Bankruptcy Cripples the Industry as Leverage Ratios Skyrocket: Gas Outlives Coal—For Now
Chesapeake Energy, the second largest U.S. natural gas producer, and Peabody Energy, the largest U.S. coal producer, were simultaneously standing on the edge of a financial cliff at the end of Q1 2016. The latter has since fallen and filed for Chapter 11 bankruptcy, while Chesapeake remains, clinging to a lifeline.
- Chesapeake achieved aggressive growth by consistently outspending its cash flow to increase production in new plays. The accumulated debt was then paid for by selling off older assets
- This strategy was sustained until 2015 when natural gas prices touched a 14-year low and crude prices followed
- On April 11, Chesapeake avoided bankruptcy by negotiating for the reaffirmation of its $4B borrowing base and the postponement of its next credit facility redetermination until June 2017
- According to the company’s most recent investor presentation, Chesapeake plans to close on up to $1.7B in asset divestitures in 2016, while reducing its capital budget by more than 50%, selling off its inventories, and repurchasing significant portions of its debt
- Peabody’s downfall originated with its pursuit of metallurgical coal assets during the commodity’s peak in 2011. This led to debt-funded, multibillion dollar investments in Australian assets just before met coal prices fell more than 75% due to decreasing Chinese demand
- Despite record domestic production in the following years, Peabody’s cash flow problems became more severe as decreasing electric power demand also drove down thermal coal prices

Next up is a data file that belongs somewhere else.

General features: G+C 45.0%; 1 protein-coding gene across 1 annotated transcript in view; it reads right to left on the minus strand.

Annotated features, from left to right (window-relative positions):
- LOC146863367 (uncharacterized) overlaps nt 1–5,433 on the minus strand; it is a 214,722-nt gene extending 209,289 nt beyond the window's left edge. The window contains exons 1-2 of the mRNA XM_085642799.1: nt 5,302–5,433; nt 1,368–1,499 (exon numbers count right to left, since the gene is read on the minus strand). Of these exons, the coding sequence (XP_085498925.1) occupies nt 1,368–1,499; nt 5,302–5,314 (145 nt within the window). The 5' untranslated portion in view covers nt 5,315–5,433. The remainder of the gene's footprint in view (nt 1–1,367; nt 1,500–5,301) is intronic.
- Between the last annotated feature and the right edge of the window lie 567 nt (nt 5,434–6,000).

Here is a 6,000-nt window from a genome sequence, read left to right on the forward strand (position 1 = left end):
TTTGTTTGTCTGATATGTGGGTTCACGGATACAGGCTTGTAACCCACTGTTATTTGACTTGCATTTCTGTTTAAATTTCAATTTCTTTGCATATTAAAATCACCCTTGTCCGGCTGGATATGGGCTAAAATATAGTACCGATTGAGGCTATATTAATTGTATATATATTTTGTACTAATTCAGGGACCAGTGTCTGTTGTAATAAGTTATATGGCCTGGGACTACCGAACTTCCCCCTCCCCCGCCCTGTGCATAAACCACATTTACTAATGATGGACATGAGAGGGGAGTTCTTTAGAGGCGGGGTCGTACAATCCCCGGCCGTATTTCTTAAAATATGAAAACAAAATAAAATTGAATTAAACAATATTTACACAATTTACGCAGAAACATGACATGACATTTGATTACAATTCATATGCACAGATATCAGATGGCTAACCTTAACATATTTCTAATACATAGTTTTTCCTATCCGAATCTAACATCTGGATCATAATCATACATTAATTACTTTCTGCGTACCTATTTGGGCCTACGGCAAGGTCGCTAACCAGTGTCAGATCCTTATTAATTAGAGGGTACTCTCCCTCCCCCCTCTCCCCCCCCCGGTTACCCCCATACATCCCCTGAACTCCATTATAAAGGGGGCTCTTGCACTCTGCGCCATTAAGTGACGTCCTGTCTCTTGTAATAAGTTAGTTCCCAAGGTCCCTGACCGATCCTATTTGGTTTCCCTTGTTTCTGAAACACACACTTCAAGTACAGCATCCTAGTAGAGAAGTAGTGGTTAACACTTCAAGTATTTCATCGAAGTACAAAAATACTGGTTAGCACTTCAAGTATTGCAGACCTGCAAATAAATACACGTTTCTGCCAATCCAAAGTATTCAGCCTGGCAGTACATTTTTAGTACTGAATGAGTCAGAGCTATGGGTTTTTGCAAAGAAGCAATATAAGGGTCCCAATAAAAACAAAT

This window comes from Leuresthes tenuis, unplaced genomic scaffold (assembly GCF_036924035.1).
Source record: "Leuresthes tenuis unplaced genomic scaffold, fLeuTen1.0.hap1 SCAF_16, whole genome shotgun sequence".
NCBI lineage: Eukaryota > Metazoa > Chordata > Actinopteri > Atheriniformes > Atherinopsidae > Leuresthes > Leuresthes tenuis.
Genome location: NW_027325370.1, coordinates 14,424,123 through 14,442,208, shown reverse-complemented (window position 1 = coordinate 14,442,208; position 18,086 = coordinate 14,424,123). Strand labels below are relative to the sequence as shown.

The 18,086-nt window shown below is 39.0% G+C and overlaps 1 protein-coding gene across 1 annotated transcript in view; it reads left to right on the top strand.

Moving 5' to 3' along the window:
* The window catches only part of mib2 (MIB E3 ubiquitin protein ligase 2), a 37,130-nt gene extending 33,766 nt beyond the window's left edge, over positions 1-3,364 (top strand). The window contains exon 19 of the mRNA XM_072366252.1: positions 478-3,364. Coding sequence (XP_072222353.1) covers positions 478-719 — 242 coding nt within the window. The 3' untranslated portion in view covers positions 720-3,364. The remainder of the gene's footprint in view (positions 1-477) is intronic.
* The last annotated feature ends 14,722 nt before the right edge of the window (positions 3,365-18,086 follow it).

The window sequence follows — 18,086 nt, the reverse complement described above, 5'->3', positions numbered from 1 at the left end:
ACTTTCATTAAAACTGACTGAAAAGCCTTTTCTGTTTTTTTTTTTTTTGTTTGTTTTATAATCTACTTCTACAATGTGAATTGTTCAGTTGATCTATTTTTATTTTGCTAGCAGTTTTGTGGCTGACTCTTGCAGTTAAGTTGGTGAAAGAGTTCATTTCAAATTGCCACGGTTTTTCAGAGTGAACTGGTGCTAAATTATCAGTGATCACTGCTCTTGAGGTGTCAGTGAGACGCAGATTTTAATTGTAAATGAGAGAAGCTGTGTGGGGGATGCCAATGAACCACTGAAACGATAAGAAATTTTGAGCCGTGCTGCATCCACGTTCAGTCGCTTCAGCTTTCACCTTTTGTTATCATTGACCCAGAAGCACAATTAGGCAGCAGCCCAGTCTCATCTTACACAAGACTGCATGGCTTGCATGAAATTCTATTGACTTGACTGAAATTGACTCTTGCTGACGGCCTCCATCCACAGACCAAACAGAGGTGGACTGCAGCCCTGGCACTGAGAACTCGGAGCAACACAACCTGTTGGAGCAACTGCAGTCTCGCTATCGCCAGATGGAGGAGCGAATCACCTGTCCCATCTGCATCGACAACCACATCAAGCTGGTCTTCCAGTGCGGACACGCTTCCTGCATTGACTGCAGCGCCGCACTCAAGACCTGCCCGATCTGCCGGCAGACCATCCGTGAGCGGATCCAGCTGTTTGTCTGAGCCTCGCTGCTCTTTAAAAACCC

- After failing to close its most recent deal with Bowie Resources in February, Peabody filed for Chapter 11 bankruptcy on April 13. The filing included most of the company’s U.S. operations but excluded its Australian subsidiaries
- The next day, Peabody secured $800M in debtor-in-possession financing to sustain its operations for up to 18 months
- As a result of Peabody’s filing, the 12-month rolling average loan default rate for the coal sector rose to almost 70%
- Both companies will continue operating through their restructuring. Peabody will reduce its production to trim down domestic surplus, while Chesapeake will look to maintain its business as usual despite selling core assets
The underlying market conditions Chesapeake and Peabody have faced were similar, and their current positions reflect the market’s expectations for the future. The electric generation industry’s transition from coal to gas and renewables will continue, and the coal sector will suffer. It remains to be seen if gas demand will increase enough, and in time, for Chesapeake to be able to spend its way to prosperity.
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